Tribes from Mindanao, the Yakan, Mountain Dwellers
Text and images by Ronald de Jong
Mindanao, the Philippines' southernmost island, is a virtual and cultural
melting pot, although the island carries many influences and flavours from other lands, many indigenous tribes inhabit the
vast regions of Mindanao. Each group is fiercely proud of their separate identities and culture. One of the majority Muslim
groups that live on the hillsides on the island of Basilan, which was formerly known as Tanguina,
is the Yakan. A horse-riding hill tribe believed their descent stems came from
the Orang Dyaks or the Tagihamas of
The Spanish conquistadores named them Sameacas,
meaning mountain dwellers; they are believed to be the traditional settlers of this island that is the largest in the archipelago. During colonial times the Spaniards branded the inhabitants of Basilan as Yakan, a mispronunciation of the word yakal, the name Basilan has originated
from two words Basi (iron) and Balani
(magnate). Centuries ago the island was thickly covered by the yakal trees. The
typical physical characteristics of these tribal folks, tall, a brown skin, slanting eyes, black hair and high-bridged noses,
distinct them from other ethnic Filipino groups. The Yakan have their own identifiable culture and are culturally and by religion
related to other Moro groups.
The Yakan preserved an Islamic lifestyle
that differs from the majority of the Philippine population. Their believe can be described as Folk Islam, they have two spheres of belief integrating Islamic principles and the more traditional beliefs. They
follow Saytan, the various spirits in heaven and in the natural environment, showing
the remaining influence of pre-Islamic religious beliefs, which are fused with old Islamic rituals. This can be traced back
in their ancestral offerings, spirit worship, death rituals and planting rituals. They believe in Surga (heaven) and in Narka (hell). A Yakan has to work hard on earth
to reach heaven after death, for the Yakan heaven is a place where the soul can find peace, joy and happiness. The mosque has continuously
played an active role in the guidance of the Yakan community, a place of worship and a place of education, it is considered
to be the center of the community and a place that binds the tribal community together.
The Yakan are known as fierce warriors, they follow a strong internal
code of honour that define the circumstances under which a life should be taken. A human being is opposed to an animal; therefore
a man is entitled to have a dignified death. A man should never be killed while eating and while taking a bath. Respecting
such protocol will justify the killer’s deed when he is judged by Allah who will acknowledge that while he is a killer,
he allowed his victims to die decently.
The people of the Yakan are primarily farmers, they reside in the
mountainous interior region of Basilan Island, rice, coconut and cassava are the main crops, and the soil is cultivated with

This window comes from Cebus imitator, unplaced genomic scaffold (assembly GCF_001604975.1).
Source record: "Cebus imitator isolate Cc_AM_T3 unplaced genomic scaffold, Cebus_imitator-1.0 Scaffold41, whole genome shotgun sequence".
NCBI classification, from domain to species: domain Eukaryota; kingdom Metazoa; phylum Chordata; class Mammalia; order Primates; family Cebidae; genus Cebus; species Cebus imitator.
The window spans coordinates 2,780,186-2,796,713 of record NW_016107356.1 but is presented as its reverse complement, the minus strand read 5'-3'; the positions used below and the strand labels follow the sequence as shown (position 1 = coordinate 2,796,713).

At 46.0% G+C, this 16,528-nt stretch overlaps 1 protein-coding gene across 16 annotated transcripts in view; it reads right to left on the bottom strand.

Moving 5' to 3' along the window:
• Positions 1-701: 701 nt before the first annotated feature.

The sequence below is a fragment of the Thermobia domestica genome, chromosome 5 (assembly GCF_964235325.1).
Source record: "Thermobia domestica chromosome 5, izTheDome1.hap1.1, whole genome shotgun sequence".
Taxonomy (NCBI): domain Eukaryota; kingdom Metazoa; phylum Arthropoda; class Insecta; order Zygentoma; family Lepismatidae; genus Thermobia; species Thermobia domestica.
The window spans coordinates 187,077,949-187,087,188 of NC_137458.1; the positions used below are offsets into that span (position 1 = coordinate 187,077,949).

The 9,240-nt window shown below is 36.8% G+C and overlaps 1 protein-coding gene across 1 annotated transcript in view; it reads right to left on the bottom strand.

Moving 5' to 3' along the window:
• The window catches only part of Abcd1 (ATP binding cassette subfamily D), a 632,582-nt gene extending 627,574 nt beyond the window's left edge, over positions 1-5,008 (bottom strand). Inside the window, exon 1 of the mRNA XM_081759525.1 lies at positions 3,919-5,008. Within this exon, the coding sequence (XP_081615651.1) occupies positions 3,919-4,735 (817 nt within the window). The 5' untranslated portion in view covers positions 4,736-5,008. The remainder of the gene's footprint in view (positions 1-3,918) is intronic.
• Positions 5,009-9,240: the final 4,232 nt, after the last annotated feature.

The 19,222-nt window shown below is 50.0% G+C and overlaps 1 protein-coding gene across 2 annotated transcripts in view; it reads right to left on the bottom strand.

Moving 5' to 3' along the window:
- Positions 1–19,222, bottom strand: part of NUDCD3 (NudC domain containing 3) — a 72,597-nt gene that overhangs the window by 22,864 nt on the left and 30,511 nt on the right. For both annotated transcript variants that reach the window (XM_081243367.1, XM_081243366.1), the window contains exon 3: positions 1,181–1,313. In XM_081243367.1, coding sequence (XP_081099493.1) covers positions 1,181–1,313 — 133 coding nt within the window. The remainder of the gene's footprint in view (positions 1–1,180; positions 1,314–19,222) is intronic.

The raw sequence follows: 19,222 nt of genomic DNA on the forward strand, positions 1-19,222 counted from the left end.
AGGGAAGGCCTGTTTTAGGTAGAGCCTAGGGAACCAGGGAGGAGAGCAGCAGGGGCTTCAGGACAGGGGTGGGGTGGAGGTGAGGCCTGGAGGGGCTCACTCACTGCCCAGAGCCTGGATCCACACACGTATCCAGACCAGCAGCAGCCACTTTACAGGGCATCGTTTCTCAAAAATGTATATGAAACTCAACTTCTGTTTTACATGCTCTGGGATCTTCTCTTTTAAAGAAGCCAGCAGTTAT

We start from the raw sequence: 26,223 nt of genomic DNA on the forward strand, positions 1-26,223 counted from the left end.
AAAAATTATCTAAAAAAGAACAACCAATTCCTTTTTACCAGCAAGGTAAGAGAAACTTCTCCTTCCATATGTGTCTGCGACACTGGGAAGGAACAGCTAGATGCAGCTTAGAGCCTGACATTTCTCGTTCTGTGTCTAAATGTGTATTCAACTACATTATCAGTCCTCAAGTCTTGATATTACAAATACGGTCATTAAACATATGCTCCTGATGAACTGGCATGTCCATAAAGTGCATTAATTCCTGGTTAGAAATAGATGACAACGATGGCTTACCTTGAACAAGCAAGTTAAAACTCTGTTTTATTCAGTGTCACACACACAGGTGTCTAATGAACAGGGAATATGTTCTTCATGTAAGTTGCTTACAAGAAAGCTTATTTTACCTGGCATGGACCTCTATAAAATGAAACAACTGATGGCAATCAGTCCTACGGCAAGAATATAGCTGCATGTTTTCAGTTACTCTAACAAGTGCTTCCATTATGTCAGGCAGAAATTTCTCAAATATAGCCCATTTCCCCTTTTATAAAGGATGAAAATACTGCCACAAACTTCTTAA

the use of ploughs drawn by water buffaloes. Of all the crops rice is most grown, the first seed has to be planted at the
centre of the rice field and must be done by the local Imam, who is also responsible for the prayer before planting and harvesting.
They believe that Monday, Tuesday, Wednesday is good working days and the remaining days of the week are bad working days.
The diversity and rich culture of the gentle Yakan tribe is best portrayed in their annual Lami-lamihan Festival, showing the traditional Yakan customs and traditions, music, traditional dances and crafts
that has long been preserved. Yakan will proverbially lay out a red carpet and warm hospitality for spectators who will come
and visit this festival. One of the highlights is the traditional display of Yakan hand-weaving, famous among local and foreign
tourists. The Yakan women are known as excellent weavers and are famous for their beautifully woven traditional costumes of
cotton and pineapple cloth. Because the finished materials are not exactly identical, aalmost every Yakan fabric can be described as unique, the most intricate designs are woven in their clothes, purses
and other accessories.
The tribe is known to be peaceful and respectful as shown in their
manner of greeting strangers. When meeting people of the tribe a visitor has to join them in Mang-Upa, a betel nut chewing ritual. It has a symbolic value
at ceremonies and cultural events and practiced at the beginning of social events, it is offered to guests as a sign of hospitality
and to strengthen social ties. The Yakan are, just like many other indigenous groups on Mindanao, victimized by an ongoing war which has no winners,
only losers. Many Yakan families have fled to safer grounds, abandoning their homes in Basilan and moved to neighboring areas
of the Zamboanga Peninsula.
The Yakan, fierce and dignified warriors, a peaceful and respectful tribe that is forced to travel in
all directions trying to find a new homeland that will never be their own land.